A Message to the Entering Class of 2020

Dear Entering Class of 2020,

A sincere and heartfelt welcome to WashU and to Saint Louis! We are so pleased each of you are here and are joining the Washington University School of Medicine community amidst these challenging times. You are now part of one of the finest medical learning communities in the nation. We are honored that you selected WashU and look forward to leading you through the adventure and challenge of your initial medical education. We eagerly anticipate observing your growth as student physicians, your scholarly and personal contributions individually and as a class, and to seeing what you will offer our community and our city.

It has been a pleasure to watch the Entering Class of ‘20 take shape and definition, from application and interview season to April’s virtual Second Look, and these recent summer months of communication leading to a much later than normal orientation week. I say it yearly, but your class brings with it an amazing collection of talents and personalities (and futures!). I encourage you to take time to learn who is joining you in this journey—your classmates are perhaps strangers now, but soon will be secured as lifelong friends and colleagues. 

Here are some numbers for your perusal, for a sense of your class in the aggregate:

  • 104 members of the entering class; from this, 20 are enrolled in our Medical Science Training Program (a.k.a., the MD-PhD dual degree).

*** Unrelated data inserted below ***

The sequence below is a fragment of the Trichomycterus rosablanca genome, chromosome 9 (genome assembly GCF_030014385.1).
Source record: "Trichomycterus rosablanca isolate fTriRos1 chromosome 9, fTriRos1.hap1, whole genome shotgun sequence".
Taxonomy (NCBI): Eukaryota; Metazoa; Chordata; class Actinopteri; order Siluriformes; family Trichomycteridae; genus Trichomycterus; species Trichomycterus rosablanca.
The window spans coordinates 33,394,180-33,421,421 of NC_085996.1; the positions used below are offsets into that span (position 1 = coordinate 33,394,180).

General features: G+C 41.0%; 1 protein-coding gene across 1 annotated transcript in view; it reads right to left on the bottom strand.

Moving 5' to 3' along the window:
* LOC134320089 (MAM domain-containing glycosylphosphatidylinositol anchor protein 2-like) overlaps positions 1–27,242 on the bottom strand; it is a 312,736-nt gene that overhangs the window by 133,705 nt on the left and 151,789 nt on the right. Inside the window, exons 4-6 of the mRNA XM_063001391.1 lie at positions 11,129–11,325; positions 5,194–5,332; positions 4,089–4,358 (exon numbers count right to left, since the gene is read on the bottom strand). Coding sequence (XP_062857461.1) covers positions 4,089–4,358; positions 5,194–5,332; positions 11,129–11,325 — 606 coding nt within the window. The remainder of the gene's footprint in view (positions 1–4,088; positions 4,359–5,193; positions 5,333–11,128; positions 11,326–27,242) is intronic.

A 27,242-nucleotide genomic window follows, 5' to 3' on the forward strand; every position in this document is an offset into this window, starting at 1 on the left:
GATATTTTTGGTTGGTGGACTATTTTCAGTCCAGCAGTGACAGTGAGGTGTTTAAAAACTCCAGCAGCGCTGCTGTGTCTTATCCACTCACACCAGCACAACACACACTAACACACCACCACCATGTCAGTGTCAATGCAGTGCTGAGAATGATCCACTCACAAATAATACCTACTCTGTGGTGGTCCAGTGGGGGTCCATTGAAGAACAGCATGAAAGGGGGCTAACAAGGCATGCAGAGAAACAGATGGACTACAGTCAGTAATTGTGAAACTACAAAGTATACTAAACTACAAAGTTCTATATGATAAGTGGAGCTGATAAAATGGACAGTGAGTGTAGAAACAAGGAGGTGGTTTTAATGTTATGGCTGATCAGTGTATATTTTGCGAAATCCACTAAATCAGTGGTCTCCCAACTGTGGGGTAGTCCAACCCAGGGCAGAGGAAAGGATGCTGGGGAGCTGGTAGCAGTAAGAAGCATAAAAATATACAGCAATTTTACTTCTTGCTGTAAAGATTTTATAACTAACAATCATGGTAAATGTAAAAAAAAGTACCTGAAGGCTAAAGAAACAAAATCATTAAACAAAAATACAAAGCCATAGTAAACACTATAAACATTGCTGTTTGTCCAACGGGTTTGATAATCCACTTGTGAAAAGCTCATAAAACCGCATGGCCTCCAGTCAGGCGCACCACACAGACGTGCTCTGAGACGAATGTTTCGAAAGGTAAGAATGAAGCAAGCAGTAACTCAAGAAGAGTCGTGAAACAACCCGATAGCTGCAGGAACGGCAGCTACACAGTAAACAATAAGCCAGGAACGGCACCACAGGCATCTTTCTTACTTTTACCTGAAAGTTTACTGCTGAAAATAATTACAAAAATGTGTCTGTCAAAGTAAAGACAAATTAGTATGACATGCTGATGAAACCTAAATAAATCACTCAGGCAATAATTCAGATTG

• 23.5: Average age; entering ages range from 20 to 29
  • 61% Female students (n=63); 39% Male students (n=41)
  • 25 members of the entering class are considered underrepresented students in medicine. Seven (7) students are first-generation to college.
  • 26: U.S. states represented by members of the entering class; California leads in this category, with 17 incoming students from the “Golden State”, followed by Florida (7), Illinois and Minnesota (6 each), Missouri and Texas (5 each), and Georgia, North Carolina, Ohio, and Utah (each with 4). 
  • 11: Students from countries other than the United States, with China (4), Canada (1), Honduras (1), Lebanon (1), Mexico (1), Nigeria (1), Spain (1), and Vietnam (1) all proudly represented. 
  • 60: Institutions from which entering students earned their undergraduate degrees, with the most common including WashU (10), Duke (6), Vanderbilt (6), Yale (5), Cal-Berkeley (4), Brown (3), Emory(3), Johns Hopkins (3), UCLA (3), and the University of Washington (3). 
  • Biology/biological sciences (18) was the most common undergraduate major, followed by biochemistry (13), molecular/cellular biology (13), neuroscience (12), chemistry (5), psychology (5), and biomedical engineering (4). Eight (8) of you have earned masters degrees.

There is no easy quantitative or qualitative summary for all the biographical richness that you shared with us in your applications and in the context of interviews. Collectively, you have research prowess (you averaged 1,977 total research hours at the time of your application!), musical and creative talents (I will offer no numbers there), inquiring minds, an incredible work ethic, multiple hobbies, and high clinical aspirations. You were specially selected because of your enthusiasm for the inaugural season of the Gateway Curriculum. You show resiliency, and I encourage you to be disciplined to hold on to that critical attribute. Most importantly, you want to care for people and this is core to your value system. 

I am so pleased you are here! Best wishes as you get settled and launch here—

Valerie Ratts, MD
Associate Dean for Admissions
Professor of Obstetrics and Gynecology

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